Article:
Editor’s note: Kristen Miles is director of insights at Branded Research, San Diego, Calif. This is an edited version of a post that originally appeared under the title, “4 in 10 research participants say they watch TV while taking surveys.”
Continuing with our exploration into panelist experience, we examined what our users tend to do while taking surveys. Are they multitasking and engaging in other activities? Or are they completely focused while participating in research? And how do different types of research participants behave differently?
To learn more, we conducted a poll and asked our users what they are typically doing when taking surveys with Branded. The poll was conducted on January 25, 2019 and 12,983 users responded.
Overall, our research found that 4 in 10 users do not tend to engage in any other activities when taking surveys. About 41 percent of our users told us they typically watch television when taking surveys. Roughly 7 percent of users visit other Web sites or apps; 5 percent are working; 4 percent are on the go; 3 percent are cooking or eating; and 2 percent are talking with friends, family or roommates while taking surveys.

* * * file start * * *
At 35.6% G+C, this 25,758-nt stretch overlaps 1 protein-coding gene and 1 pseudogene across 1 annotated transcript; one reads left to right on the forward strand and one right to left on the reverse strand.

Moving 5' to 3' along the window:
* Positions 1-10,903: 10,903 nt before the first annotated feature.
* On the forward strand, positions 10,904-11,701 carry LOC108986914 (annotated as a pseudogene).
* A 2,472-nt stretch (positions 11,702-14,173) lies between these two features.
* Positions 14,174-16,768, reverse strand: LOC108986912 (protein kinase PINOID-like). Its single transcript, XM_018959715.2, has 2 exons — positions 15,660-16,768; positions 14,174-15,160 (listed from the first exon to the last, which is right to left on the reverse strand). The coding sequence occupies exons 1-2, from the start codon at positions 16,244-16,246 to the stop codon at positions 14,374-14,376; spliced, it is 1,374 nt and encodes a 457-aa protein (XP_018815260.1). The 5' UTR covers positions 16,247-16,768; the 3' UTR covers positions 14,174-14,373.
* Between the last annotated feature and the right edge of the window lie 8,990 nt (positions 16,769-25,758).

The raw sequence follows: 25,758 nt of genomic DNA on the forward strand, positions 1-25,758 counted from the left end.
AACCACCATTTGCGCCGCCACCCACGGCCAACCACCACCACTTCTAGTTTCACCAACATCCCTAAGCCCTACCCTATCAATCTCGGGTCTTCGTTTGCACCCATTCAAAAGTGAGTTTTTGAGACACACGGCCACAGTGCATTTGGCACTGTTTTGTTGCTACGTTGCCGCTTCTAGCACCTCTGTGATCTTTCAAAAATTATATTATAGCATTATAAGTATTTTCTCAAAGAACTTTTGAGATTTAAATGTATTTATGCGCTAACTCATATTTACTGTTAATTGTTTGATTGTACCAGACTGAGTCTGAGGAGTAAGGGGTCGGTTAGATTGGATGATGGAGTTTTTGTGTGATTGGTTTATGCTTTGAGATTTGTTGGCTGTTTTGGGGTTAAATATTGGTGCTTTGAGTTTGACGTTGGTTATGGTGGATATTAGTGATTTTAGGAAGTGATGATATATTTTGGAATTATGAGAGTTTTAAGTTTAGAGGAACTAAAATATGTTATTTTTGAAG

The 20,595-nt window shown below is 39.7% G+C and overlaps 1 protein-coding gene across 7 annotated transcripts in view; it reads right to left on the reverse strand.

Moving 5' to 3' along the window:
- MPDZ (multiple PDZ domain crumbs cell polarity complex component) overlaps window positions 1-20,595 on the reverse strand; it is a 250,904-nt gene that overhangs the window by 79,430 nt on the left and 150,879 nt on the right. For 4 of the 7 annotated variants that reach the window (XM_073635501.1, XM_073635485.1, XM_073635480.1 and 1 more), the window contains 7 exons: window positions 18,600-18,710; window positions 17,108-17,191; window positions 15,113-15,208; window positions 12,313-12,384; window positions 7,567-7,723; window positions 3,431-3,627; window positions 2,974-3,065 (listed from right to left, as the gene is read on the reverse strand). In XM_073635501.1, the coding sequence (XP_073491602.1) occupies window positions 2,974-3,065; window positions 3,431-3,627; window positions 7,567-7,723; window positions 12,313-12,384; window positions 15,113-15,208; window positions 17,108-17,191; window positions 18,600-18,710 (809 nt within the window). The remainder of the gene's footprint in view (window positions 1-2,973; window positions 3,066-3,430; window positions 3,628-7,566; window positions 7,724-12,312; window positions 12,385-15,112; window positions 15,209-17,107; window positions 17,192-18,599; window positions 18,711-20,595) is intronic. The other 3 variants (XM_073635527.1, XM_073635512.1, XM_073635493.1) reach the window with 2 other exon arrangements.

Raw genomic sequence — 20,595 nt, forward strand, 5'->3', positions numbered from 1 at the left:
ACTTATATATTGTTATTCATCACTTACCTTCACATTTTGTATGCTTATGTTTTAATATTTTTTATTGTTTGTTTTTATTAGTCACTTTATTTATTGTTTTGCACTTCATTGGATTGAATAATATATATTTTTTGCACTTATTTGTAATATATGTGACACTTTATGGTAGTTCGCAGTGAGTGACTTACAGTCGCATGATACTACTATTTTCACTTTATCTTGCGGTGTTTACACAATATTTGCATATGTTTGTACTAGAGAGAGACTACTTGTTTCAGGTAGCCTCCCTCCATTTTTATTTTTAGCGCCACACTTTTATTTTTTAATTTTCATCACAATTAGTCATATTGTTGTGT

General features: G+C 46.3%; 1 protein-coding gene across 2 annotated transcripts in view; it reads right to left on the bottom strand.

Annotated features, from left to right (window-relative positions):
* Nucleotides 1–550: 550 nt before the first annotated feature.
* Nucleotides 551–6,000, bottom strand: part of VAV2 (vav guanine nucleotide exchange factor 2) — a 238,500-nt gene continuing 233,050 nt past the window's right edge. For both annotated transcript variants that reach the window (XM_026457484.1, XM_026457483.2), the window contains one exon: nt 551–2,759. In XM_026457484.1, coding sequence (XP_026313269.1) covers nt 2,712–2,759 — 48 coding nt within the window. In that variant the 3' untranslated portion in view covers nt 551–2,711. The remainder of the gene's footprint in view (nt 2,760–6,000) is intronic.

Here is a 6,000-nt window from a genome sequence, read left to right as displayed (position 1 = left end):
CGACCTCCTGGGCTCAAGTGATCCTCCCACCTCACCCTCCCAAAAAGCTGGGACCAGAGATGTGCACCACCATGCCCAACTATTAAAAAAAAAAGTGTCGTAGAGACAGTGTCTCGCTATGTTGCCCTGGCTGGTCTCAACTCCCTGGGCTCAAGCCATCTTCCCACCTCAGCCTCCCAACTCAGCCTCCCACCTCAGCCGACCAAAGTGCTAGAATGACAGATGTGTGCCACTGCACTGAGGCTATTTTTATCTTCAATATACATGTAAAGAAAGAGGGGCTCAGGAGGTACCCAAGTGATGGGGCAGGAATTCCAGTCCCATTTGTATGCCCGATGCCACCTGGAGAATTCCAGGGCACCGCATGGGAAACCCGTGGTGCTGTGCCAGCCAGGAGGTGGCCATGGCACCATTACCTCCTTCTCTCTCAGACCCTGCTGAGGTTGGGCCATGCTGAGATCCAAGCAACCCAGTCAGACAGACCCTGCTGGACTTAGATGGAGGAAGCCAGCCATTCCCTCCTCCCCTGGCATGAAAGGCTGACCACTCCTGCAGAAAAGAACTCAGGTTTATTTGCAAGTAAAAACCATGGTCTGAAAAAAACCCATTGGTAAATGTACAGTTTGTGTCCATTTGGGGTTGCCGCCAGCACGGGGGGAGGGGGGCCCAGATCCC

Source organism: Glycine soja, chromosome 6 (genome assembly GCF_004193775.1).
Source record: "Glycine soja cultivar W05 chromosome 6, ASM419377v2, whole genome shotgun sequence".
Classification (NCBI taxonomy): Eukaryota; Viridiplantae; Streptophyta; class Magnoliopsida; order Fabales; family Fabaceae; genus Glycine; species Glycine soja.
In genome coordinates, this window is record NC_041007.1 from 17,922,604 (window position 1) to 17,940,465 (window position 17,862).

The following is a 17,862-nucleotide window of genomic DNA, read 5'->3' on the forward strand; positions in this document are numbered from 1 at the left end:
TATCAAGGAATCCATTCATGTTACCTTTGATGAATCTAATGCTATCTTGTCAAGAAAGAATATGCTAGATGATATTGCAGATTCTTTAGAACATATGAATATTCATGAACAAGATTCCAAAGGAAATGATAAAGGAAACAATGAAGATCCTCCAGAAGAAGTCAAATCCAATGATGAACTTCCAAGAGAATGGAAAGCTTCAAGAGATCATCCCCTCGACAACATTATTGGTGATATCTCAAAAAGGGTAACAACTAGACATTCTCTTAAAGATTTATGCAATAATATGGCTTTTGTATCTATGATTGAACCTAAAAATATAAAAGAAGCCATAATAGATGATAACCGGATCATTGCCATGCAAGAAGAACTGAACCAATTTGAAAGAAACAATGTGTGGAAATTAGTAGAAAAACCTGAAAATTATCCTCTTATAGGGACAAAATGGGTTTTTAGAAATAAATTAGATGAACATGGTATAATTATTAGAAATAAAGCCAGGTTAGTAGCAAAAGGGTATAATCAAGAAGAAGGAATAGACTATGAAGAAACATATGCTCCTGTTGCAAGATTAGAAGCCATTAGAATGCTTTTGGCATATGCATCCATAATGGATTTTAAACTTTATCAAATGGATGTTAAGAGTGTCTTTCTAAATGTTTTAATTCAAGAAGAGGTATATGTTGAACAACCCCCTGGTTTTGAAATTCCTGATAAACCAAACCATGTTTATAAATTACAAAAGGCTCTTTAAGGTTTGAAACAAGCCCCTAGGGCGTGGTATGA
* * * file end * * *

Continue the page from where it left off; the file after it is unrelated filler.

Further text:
Older users are less likely than younger users to engage in other activities while taking surveys. About 68 percent of the Silent Generation (age 71+) and 52 percent of Baby Boomers (age 52-70) told us they do not engage in other activities while taking surveys. In contrast, only 37 percent of Gen X (age 40-51) and 27 percent of Millennials (age 23-39) do not engage in any other activities while taking surveys.
Roughly 42 percent of Millennials watch television while taking surveys; 10 percent visit other Web sites or apps; and 8 percent take surveys while at work. About 44 percent of Gen X users watch while taking surveys; 6 percent visit other Web sites or apps; and 5 percent are at work.
Our research also found that men are sli...